The percentage of Catholics who say they are a “member” of a church has dropped by nearly 20 points since the year 2000, according to a new report by Gallup released on Monday.
Among respondents who said they were Catholic, only 58% actually said they were a member of a church. This figure is down 18 points from the 76% of Catholics who said they were a member of the Church, in a previous Gallup survey from 1998-2000.

According to the report released on Monday, overall membership in houses of worship has continued its pre-existing decline in the U.S., reaching a record-low point of 47% in the survey conducted from 2018-2020. The figure is the lowest since Gallup began its survey in 1937, when 73% of Americans identified with a church or house of worship.
6. Court to hear bid for new defense of Kentucky abortion law, By Associated Press, March 29, 2021, 11:37 AM
The Supreme Court on Monday agreed to hear an appeal from Kentucky’s attorney general, who wants to be allowed to defend a restriction on abortion rights that lower courts had struck down.
The underlying issue in the case, to be heard in the fall, is a blocked Kentucky law that abortion rights supporters say would have effectively banned a standard abortion method in the second trimester of pregnancy.
But the issue before the court is whether Attorney General Daniel Cameron, a Republican, can intervene in the case, after rulings from a trial court and appellate panel, as well as Democratic Gov. Andy Beshear’s decision to drop the case.
7. Arkansas Senate OKs ban on treatments for transgender youth, By Andrew Demillo, Associated Press, March 29, 2021, 7:18 PM
The Arkansas Senate on Monday approved banning gender confirming treatments for minors, sending the governor a restriction on transgender youth that has been criticized by medical and child welfare groups.
The majority Republican Senate voted 28-7 in favor of the legislation. If the bill is enacted it would be the first prohibition of its kind in the country, opponents say. The bill would prohibit doctors from providing gender confirming hormone treatment or surgery to minors, or from referring them to other providers for the treatment.
8. Vatican punishes Polish churchmen for alleged abuse cover-up, By Associated Press, March 29, 2021, 8:42 AM
The Vatican said Monday that it is punishing a retired Polish archbishop and a bishop for their alleged roles in covering up sexual abuse committed by other clergymen.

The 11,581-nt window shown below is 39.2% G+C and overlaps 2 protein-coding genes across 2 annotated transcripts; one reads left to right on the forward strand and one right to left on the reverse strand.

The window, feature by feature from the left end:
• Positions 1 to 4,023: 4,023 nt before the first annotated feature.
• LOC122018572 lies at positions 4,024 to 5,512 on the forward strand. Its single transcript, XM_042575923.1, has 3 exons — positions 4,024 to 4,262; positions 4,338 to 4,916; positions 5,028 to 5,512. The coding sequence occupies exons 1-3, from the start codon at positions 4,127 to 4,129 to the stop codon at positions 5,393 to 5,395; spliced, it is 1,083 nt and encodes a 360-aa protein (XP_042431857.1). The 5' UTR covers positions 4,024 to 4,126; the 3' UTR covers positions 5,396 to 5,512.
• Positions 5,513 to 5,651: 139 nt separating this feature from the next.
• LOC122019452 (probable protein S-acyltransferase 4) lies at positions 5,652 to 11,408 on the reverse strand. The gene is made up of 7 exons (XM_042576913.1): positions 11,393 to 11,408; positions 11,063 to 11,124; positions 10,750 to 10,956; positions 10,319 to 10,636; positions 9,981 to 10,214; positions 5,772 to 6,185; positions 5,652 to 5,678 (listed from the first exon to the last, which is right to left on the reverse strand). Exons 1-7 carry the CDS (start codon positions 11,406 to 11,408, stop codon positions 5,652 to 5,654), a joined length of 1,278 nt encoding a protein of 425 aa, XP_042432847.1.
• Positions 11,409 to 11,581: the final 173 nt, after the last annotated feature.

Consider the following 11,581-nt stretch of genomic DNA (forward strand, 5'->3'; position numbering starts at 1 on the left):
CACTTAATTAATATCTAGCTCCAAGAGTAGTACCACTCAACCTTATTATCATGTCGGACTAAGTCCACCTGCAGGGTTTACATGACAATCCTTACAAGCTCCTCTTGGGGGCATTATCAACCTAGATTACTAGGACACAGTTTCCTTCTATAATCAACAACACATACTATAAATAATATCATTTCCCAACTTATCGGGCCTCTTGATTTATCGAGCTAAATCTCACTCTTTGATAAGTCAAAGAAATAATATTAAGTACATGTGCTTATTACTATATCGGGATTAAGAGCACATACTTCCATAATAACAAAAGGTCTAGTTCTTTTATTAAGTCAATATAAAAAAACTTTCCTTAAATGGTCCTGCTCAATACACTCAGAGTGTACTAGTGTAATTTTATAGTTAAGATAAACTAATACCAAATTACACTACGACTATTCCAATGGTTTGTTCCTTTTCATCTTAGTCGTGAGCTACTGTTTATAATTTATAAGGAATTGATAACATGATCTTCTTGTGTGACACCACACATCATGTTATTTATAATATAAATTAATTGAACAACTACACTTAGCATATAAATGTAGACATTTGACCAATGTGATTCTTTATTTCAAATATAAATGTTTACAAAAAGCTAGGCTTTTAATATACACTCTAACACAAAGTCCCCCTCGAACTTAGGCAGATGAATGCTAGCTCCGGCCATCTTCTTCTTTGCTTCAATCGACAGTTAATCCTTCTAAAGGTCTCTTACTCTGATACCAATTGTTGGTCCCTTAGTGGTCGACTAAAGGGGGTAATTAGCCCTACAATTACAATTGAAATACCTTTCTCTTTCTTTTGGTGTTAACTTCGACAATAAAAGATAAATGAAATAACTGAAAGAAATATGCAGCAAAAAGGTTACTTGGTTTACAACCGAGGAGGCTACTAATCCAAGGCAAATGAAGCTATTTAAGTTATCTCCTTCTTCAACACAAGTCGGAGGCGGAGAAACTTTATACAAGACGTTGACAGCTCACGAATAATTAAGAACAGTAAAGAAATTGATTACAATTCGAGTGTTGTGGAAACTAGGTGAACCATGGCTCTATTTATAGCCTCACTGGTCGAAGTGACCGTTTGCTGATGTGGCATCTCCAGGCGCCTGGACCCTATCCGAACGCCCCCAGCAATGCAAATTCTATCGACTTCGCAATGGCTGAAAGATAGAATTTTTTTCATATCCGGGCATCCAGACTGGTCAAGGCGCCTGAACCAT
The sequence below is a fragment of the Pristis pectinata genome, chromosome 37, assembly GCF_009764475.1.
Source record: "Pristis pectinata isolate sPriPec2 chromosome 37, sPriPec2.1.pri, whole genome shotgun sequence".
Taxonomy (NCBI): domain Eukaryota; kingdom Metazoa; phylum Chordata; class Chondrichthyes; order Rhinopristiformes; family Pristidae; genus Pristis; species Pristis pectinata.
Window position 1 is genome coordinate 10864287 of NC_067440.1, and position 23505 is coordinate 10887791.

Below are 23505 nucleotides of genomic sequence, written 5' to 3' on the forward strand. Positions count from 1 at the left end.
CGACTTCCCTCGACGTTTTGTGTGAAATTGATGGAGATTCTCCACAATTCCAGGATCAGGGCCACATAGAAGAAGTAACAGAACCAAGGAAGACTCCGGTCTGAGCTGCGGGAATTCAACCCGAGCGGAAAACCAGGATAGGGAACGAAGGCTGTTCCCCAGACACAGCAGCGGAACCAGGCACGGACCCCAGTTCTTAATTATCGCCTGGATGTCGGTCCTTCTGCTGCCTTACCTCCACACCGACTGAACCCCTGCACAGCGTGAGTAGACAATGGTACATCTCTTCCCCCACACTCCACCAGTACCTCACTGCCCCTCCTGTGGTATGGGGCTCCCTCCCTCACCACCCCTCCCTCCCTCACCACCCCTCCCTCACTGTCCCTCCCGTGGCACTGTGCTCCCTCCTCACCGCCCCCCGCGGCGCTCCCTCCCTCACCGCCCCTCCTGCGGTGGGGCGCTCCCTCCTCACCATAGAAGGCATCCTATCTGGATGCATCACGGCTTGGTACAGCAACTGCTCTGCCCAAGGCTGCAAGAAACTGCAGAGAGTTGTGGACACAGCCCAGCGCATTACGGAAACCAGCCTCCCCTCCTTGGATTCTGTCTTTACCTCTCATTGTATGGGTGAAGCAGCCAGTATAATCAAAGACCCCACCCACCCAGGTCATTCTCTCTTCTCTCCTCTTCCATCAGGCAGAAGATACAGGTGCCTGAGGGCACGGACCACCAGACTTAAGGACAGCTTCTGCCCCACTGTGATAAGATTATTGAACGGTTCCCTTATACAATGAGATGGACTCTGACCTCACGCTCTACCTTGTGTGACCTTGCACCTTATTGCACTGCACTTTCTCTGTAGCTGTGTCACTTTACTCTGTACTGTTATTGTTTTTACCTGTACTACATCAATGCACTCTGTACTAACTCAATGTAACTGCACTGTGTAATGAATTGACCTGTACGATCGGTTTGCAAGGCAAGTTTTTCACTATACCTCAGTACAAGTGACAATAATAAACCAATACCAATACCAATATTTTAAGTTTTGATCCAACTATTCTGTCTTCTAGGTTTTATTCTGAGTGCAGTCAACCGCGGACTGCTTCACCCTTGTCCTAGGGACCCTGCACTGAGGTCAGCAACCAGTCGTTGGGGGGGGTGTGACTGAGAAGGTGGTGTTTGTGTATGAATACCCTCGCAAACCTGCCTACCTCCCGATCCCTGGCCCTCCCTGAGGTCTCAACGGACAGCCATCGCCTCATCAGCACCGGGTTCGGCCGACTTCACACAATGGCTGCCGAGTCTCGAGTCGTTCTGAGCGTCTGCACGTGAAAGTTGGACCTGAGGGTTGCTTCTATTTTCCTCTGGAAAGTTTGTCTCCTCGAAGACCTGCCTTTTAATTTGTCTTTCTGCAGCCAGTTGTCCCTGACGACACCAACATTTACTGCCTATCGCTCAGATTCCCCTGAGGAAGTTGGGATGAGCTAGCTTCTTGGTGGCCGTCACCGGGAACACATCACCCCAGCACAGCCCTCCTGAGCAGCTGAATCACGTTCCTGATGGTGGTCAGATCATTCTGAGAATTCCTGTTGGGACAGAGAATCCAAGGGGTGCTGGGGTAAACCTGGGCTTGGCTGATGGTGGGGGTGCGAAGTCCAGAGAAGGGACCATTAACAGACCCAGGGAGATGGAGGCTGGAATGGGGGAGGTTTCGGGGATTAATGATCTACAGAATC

Former Gdansk Archbishop Slawoj Leszek Glodz and former Bishop Edward Janiak of Kalisz have also been forbidden from living in their former dioceses or participating in any public religious celebrations there.
The Vatican Embassy in predominantly Roman Catholic Poland also said each of the two is being required to contribute personal money into a fund helping victims of clerical abuse.
9. Ohio Appellate Court Short-Circuits College Campus Cancel Culture, By Andrea Picciotti-Bayer, National Catholic Register, March 29, 2021, Opinion
Last Friday, an appellate court in Cincinnati scored a victory for conscience and for academic freedom, made possible thanks to two rights guaranteed by the First Amendment — freedom of speech and the free exercise of religion.

Judge Amul Thapar, writing for a unanimous panel of the U.S. Court of Appeals for the Sixth Circuit, authored a brilliant opinion that should stand as a model not only for lower courts, but also for sister circuits reviewing the insidious role of campus speech codes in forcing adoption of gender ideology.
First and foremost, Thapar made clear that “the First Amendment protects the academic speech of university professors” at state colleges and universities. Although the Supreme Court in 2006 ruled that the First Amendment does not insulate public employees speaking in their official duties from discipline, this holding didn’t apply to the situation at Shawnee.
“If professors lacked free-speech protections when teaching,” warned Thapar, “a university would wield alarming power to compel ideological conformity.” Unlike any other public workplace setting, the free and robust exchange of ideas is crucial in an academic one.

Based on the facts that Meriwether alleged (the standard when reviewing motions to dismiss), Thapar concluded that the professor stated a viable claim that his free-speech rights were violated.
Now on to the free exercise of religion. Thapar and his colleagues noted that Meriwether alleged that Shawnee officials were hostile to his religious beliefs and that the school’s “adjudication and investigation processes” were so irregular as to infer non-neutrality. “If this sounds familiar,” wrote Thapar, “it should.”

Gender ideology brooks no dissent. Indeed, even the choice of words has been weaponized. Fortunately, judges like Amul Thapar and his colleagues on the Sixth Circuit have one word for the bullying tactics college administrators used to force professor Nicholas Meriwether to speak against his conscience: unconstitutional.

TCA Media Monitoring provides a snapshot from national newspapers and major Catholic press outlets of coverage regarding significant Catholic Church news and current issues with which the Catholic Church is traditionally or prominently engaged. The opinions and views expressed in the articles do not necessarily reflect the views of The Catholic Association.